|Susie Amacker Washington|
Editor's Notes: The following story was penned approximately twenty-five years ago by Mrs. Carl M. Pierce of Kentwood and is reprinted today at the request of Mrs. Naomi Jackson, the youngest daughter of the late Susie Amacker Washington (1846-1957). Mrs. Washington in buried at Oak Grove AME Cemetery here in Kentwood, LA. Thursday, October 16, 1975
It is not everyone who can remember events of a century but Aunt Susie Amacker Washington, ancient Negro woman of Kentwood, who claimed to be one hundred and eleven years old, can speak with conviction of happenings before and immediately after the Civil War, and tells with pride that her "Old Marster" treated his slaves very kindly, indeed. She is a frail looking woman, hardly five feet tall, but gets about with an ease that belies here more that a century of living in this section. With evident delight, she recalls many details of life before and after the war. Asked if she has any proof of her ages, she replies proudly, "Mr. Rube Womack knows how old I am, and he says I be 112 this year." She was born near Kentwood in 1840. Her "old Marster" was Avery Quillian, who farmed and had a sawmill and gin as well. His only son, Francis, the young "young Marster" was kill in the war, but several daughters married into well-known families of the section, the "Mr. Rube" being the of son of "Miss Cooky" Quillian who married Captain Womack.
She remembers moving with the family to Osyka and back on Tickfaw River a few years later. The "Old Mistress" died in Osyka and was buried there. When asked if she had to work into fields, she proudly declared the " Old Marstar" never worked his slave women int he fields; that he had 15 hands to do the field work, leaving the slave women to do cooking, housework, spinning, and weaving. Her own mother did most of the cloth making for the household, and Aunt Susie recalled how they obtained dyes from various sources, such dye-rocks, maple, sumac, walnuts, and indigo, the latter having been grown on their farms. Her grandma was the cook for the family.
She remembered the privations of her folk immediately after the Civil War, and spoke in some detail of substitutes and makeshifts for commodities taken for granted today. Salt was obtained by boiling water the dirt from smokehouses and dripping in the after through heavy cloths. Soda, she said, was made by burning corn cobs. (Not a chemist the author can see no connection between corn cobs and soda!)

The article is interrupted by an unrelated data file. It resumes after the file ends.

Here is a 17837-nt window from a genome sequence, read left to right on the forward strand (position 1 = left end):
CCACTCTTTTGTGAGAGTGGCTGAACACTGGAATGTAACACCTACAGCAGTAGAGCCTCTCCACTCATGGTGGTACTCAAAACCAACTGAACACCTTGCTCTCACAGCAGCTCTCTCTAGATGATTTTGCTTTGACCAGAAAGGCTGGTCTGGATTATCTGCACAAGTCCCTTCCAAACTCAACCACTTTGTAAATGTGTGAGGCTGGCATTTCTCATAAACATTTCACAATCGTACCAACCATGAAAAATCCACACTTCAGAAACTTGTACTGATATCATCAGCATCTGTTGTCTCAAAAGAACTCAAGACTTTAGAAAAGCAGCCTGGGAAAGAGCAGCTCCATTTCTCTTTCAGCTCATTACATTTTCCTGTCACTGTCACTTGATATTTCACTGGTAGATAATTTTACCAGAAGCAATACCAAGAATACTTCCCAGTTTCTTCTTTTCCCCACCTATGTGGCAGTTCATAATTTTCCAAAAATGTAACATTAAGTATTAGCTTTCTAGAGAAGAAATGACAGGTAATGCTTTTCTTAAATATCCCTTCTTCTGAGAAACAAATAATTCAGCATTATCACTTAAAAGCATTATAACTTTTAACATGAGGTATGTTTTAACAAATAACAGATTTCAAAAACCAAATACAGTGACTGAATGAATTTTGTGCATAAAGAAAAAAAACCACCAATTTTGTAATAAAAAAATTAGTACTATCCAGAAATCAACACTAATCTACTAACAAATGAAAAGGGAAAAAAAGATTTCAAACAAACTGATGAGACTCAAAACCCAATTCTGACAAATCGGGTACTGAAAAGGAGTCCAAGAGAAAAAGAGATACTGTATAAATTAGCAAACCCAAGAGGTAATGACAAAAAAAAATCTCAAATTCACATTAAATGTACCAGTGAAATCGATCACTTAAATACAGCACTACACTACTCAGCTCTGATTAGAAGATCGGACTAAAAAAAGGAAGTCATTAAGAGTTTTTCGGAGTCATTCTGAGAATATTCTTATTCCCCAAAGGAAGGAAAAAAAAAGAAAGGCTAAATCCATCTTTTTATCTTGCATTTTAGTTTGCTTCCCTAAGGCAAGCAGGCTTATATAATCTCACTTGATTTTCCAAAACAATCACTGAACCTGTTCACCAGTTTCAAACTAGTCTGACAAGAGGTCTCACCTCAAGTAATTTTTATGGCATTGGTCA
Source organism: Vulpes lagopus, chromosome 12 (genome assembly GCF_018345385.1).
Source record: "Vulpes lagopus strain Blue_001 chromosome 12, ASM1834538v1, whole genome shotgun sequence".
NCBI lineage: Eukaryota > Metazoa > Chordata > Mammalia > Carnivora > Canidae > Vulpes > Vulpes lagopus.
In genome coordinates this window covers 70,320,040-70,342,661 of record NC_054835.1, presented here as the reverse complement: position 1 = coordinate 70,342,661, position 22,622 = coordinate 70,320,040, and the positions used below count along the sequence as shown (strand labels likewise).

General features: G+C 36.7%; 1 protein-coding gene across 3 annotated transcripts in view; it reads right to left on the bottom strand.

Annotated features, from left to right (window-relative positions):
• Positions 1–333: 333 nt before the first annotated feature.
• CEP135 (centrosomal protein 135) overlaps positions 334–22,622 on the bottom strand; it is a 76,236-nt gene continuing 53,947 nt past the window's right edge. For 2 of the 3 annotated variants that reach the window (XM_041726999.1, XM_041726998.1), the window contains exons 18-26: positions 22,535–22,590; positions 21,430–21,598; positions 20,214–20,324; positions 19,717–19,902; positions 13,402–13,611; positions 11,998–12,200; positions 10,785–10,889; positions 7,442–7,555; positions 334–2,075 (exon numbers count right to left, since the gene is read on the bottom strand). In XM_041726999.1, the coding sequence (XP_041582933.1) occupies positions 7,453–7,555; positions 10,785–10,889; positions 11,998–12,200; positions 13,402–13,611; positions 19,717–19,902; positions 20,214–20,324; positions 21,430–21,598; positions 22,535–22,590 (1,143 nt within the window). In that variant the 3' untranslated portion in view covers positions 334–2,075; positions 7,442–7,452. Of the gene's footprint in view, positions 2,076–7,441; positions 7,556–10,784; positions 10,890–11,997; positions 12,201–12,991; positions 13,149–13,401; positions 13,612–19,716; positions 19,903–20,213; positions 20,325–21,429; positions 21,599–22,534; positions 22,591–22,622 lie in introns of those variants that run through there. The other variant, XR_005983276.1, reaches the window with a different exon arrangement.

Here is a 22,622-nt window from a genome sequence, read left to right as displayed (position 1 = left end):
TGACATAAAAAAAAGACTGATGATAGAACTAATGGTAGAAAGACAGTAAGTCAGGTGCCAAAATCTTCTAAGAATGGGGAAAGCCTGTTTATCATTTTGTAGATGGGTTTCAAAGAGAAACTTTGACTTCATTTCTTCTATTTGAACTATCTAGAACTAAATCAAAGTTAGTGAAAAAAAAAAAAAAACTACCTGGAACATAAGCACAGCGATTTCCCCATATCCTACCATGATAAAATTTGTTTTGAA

For coffee, meal bran parched and used. their wash tubs was dug out of huge logs, with partitions left between sections to let the water out. Matches, she said were too high-priced for them to use, so they had to use flint rocks.
Vividly recalling the time they heard the Yankees were coming Aunt Susie told how she was the one to bury the knives and forks, combs and brushes. She related how they rode up and peremptorily demanded the smokehouse key. When the " Old Marster" refused, they became threatening, so the key was promptly produced. They took half the large store of meat and a load of corn, though no horses was taken. Here the old ex-slave giggles delightedly as she recalled that they did take a saddle horses from a neighbor slaveholder, whom she apparently did not like.
Yes, she knew of some case of cruelty. A neighbor slaveholder was not like her " Old Marster" who fed his slaves plenty of meat to make them strong. Instead according to Aunt Susie, who declared she has seen the incident, slaves on the adjoining place were fed at a huge trough in which milk, " pot-licker"and bread were mixed and from which the negroes ate. He also locked one woman slave up and starve her to death because he claimed she had burned his gin. " She didn't do it, though, " Aunt Susie declared with conviction. She also recalled how, after the war and the slaves were freed. Old Uncle Jim went to the polls to vote, only to be whipped by the white folks.
On the Quillian farm each spring found the white folks and Negroes alike drinking sassafras tea, long considered a tonic in the South. This was sweetened with syrup, though, sweetened with syrup, through, "We had some sugar, " Aunt Susie pointed out. "My father hauled sugar in hogshead form Baton Rouge to Vicksburg, and when he would stop to let the team rest, Old Marster would burn us some sugar.
The old negro recalled how she used to go the white folk church on Tickfaw River, but when a small Methodist church for the Negroes was built in what is now west Kentwood, she attended there. The Town, she said, was not here, then, the site being nothing but a swamp. She remembers the first store and sawmill in the vicinity. Her great-grandmother, she claims, was brought over from Africa and sold at the age of eleven. She, herself, as she proudly asserted, was never sold.
She married George Washington, who worked as a brickmoulder for Fluker-Kent, and lived near the brick-kiln, what was thriving industry in Kentwood. They had nine children, three boys and six girls. Of the nine, six are now living, the oldest 76 years old. She had great-grandchildren, although they do not live in Kentwood. However, she live in the house with her daughter, her grandchildren, and one great grandchild. Her favorite is in the chimney corner, with a fire burning slowly to take the spring chill out of the air.
Her teenage grandchildren attend a modern high school just outside the corporate limits of the town. Only two generations removed form slavery, they seem to enjoy their grandmother's stories, and frequently suggest that she tell something they have apparently heard many times.
Proof of her age, according to Mr. Womack, who is 84 years old, himself, is not in birth records but in his family history and his own memory. Aunt Susie is well-known among white and Negroes folks of the community, and is prolific sources of local history,